Irene Fitzgerald (b. 1927 and married to Jack) remembers her youth as a time of hard work and frugality.
I was born in the West End at the Bute Street Hospital; I graduated from Britannia in 1945. I was involved in sports and I was also on the annual staff committee. I even got a sports medal in 1944 for overall athletic performance. During the War, I was an Air Force cadet, due to the fact that I excelled in sports at school.
After graduation, I went to the Duffus School of Business studying secretarial and bookkeeping—but I made a very poor secretary, because I hated shorthand.
Money was very different. In 1952, I was working in a real estate office making $23 a week, considering I worked a half-day on Saturdays too. My dad worked for Vancouver Motors as a mechanic; when he finished working on a car, he had to wait on the bench and wouldn’t get paid until another car came in for fixing. He and a friend started a union at Vancouver Motors so they could get paid by the hour, but then the company got rid of them. When the war came a long, he ended up working at the Burrard shipyards in North Van.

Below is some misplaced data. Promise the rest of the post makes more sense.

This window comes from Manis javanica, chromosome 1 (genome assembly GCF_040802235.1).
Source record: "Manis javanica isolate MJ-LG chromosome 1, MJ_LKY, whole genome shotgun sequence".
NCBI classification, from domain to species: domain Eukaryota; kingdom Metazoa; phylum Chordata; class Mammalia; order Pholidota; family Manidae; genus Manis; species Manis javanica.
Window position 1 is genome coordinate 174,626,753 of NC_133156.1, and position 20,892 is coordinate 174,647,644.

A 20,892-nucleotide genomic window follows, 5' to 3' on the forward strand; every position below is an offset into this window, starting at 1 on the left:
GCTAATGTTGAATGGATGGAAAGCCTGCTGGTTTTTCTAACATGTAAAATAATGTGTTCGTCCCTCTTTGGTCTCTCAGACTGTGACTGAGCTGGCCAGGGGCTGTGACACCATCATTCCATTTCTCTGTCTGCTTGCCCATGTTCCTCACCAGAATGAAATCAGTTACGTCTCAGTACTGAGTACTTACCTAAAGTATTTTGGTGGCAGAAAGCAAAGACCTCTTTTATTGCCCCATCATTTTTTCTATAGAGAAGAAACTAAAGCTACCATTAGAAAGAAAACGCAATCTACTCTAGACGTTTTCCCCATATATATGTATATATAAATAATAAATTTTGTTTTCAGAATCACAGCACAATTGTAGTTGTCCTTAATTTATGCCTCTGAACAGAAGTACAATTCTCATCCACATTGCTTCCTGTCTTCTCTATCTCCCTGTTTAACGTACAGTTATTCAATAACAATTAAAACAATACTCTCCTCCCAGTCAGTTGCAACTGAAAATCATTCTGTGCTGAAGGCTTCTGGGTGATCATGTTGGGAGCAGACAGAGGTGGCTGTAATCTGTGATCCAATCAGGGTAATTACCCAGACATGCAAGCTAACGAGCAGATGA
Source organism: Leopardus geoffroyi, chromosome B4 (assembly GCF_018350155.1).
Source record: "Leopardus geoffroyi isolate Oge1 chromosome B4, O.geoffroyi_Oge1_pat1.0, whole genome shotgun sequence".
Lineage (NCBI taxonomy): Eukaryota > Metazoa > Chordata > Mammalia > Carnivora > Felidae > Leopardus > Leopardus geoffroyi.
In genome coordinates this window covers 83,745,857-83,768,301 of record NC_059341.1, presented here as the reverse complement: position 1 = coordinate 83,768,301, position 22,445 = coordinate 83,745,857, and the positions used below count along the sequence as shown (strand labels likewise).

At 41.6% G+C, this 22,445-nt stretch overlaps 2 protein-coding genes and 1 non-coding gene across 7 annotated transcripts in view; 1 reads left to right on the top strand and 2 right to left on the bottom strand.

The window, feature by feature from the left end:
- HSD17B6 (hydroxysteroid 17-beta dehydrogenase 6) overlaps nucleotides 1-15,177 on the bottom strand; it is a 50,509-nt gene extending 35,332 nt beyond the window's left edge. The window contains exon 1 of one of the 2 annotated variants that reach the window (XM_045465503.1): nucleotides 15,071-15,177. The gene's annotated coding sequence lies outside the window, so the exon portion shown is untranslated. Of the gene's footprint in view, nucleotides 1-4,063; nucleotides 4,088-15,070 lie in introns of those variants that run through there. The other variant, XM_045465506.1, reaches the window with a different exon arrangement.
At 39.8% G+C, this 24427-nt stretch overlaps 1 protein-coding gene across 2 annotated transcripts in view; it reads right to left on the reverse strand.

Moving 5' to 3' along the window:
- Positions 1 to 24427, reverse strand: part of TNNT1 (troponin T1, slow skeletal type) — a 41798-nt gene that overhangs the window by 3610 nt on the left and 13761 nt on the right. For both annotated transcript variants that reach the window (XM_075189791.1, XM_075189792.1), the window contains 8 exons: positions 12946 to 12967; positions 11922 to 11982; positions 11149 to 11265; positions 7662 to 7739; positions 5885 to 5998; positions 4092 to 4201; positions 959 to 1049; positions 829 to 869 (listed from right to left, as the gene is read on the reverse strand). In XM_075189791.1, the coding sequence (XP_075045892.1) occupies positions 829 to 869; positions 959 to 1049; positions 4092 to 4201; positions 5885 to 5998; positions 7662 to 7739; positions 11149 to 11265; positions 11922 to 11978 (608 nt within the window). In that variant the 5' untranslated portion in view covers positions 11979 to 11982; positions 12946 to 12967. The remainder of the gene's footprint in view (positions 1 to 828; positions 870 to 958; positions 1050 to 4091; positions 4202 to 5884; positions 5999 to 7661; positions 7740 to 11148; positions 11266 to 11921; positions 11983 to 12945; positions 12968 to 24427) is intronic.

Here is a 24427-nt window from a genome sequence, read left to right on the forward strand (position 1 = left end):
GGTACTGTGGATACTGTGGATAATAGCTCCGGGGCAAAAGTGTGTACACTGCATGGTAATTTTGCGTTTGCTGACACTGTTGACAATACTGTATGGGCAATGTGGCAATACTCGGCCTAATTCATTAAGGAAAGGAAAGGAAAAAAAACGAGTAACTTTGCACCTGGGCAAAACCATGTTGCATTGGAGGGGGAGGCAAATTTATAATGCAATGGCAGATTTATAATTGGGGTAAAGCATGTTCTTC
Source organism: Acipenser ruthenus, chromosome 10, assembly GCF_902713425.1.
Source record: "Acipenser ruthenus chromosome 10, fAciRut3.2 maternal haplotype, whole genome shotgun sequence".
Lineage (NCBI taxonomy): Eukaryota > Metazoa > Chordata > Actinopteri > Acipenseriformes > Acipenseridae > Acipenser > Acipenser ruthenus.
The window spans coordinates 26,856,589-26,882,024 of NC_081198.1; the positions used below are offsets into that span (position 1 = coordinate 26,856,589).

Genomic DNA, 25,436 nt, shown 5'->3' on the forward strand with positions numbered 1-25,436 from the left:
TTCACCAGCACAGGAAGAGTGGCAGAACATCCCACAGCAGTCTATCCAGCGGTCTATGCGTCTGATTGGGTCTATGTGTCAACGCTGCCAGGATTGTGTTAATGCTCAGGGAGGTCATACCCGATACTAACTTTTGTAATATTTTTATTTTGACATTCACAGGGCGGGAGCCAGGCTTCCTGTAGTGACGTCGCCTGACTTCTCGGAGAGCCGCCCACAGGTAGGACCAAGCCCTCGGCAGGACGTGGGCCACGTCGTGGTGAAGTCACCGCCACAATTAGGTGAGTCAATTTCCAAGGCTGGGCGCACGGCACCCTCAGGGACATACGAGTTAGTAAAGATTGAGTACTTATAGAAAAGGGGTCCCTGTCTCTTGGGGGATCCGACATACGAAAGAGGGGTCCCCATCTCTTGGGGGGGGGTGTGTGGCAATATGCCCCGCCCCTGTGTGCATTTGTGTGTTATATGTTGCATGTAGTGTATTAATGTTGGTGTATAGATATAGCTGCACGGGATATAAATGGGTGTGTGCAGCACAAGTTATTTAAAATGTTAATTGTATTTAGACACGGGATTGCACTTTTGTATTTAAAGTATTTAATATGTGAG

When I got married, we spent very little on our wedding. My mom gave me a choice: we could have a wedding, or we could have a fridge. We picked the fridge. Our house down payment was maybe $500 between the two of us.
After work, I would meet my husband at the Woodward’s grocery department, and we grocery shopped together. The food floor at Woodward’s was the place to go in those days; I still recall their peanut butter machine.
I remember we used to walk down on Victoria Drive from Charles Street to the waterfront to let the dogs swim in the inlet. Oh, and I remember that, as children, we used to play in the ditches there; there was this game where we dug a hollow with two sticks and you had to use one stick to make the other jump.
The Bute Street Hospital was made famous by the fact that Pauline Johnson died (of cancer) there in 1913. The hospital was torn down in 1980 after a fire.